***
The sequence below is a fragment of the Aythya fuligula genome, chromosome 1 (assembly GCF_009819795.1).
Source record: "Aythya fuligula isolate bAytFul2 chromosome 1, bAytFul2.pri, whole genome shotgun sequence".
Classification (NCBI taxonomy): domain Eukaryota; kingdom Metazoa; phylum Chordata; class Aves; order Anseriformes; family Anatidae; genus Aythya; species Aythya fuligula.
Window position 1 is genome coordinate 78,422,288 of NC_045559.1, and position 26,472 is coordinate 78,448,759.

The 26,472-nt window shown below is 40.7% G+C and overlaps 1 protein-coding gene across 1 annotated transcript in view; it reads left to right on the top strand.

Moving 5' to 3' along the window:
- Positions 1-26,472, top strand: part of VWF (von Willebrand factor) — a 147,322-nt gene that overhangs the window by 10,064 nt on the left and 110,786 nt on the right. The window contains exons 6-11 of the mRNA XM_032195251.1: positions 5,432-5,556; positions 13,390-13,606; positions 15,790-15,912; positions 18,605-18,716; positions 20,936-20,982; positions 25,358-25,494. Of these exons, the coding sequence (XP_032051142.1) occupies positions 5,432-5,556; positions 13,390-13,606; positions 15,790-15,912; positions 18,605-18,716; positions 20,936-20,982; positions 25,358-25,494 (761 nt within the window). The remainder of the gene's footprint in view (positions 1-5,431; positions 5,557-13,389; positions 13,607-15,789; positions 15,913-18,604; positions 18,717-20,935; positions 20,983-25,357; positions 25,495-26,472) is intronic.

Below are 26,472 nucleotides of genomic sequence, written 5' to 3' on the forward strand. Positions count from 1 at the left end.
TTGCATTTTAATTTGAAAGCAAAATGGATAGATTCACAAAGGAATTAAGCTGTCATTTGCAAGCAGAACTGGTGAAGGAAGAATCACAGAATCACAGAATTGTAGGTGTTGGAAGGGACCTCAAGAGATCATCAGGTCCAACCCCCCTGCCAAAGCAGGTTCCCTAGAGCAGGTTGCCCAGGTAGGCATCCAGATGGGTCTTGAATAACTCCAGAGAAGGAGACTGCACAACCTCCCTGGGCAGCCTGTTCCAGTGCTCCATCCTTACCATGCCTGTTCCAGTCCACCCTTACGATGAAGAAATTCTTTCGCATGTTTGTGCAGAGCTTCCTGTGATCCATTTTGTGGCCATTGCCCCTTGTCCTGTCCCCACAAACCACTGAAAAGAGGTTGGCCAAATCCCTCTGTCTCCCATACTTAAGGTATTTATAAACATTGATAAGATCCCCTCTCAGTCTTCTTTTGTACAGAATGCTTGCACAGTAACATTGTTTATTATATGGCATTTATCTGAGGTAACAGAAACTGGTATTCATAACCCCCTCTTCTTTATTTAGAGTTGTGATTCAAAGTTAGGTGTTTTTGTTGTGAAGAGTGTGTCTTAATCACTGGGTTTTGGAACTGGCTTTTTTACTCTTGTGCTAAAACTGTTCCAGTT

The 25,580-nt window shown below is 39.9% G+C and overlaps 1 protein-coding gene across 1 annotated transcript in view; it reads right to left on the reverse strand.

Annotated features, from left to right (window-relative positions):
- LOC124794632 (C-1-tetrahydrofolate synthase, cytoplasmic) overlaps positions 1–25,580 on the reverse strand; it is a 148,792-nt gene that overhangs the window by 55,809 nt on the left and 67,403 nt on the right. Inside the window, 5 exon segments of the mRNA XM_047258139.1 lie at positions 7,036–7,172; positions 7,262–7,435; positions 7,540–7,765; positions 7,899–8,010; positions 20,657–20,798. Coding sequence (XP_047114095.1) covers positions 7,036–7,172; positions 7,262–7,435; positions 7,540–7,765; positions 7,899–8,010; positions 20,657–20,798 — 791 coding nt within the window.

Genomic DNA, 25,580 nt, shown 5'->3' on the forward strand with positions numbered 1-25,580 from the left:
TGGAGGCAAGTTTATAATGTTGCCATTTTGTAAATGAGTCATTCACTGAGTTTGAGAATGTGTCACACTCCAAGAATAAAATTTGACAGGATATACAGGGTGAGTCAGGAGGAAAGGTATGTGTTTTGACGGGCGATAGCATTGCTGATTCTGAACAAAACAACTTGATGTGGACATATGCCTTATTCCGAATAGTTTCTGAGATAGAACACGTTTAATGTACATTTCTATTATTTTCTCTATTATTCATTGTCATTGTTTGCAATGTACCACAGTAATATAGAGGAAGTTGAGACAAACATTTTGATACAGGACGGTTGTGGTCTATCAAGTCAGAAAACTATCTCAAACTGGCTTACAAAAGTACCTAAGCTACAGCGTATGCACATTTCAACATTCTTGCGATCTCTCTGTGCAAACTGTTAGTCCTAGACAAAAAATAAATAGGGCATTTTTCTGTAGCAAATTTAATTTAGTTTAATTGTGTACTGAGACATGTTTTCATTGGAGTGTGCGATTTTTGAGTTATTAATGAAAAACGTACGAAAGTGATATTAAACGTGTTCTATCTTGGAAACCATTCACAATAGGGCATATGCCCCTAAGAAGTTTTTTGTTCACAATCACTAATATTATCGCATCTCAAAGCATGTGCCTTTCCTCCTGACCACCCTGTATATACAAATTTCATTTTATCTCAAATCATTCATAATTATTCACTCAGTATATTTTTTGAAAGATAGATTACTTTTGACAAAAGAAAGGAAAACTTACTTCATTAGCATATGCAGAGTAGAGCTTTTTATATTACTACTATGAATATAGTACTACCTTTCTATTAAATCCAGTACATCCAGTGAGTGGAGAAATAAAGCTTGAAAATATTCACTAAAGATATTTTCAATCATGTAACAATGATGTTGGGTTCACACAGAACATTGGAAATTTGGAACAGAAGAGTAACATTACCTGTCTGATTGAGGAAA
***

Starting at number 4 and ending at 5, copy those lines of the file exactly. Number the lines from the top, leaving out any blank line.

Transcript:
Window position 1 is genome coordinate 78,422,288 of NC_045559.1, and position 26,472 is coordinate 78,448,759.

The 26,472-nt window shown below is 40.7% G+C and overlaps 1 protein-coding gene across 1 annotated transcript in view; it reads left to right on the top strand.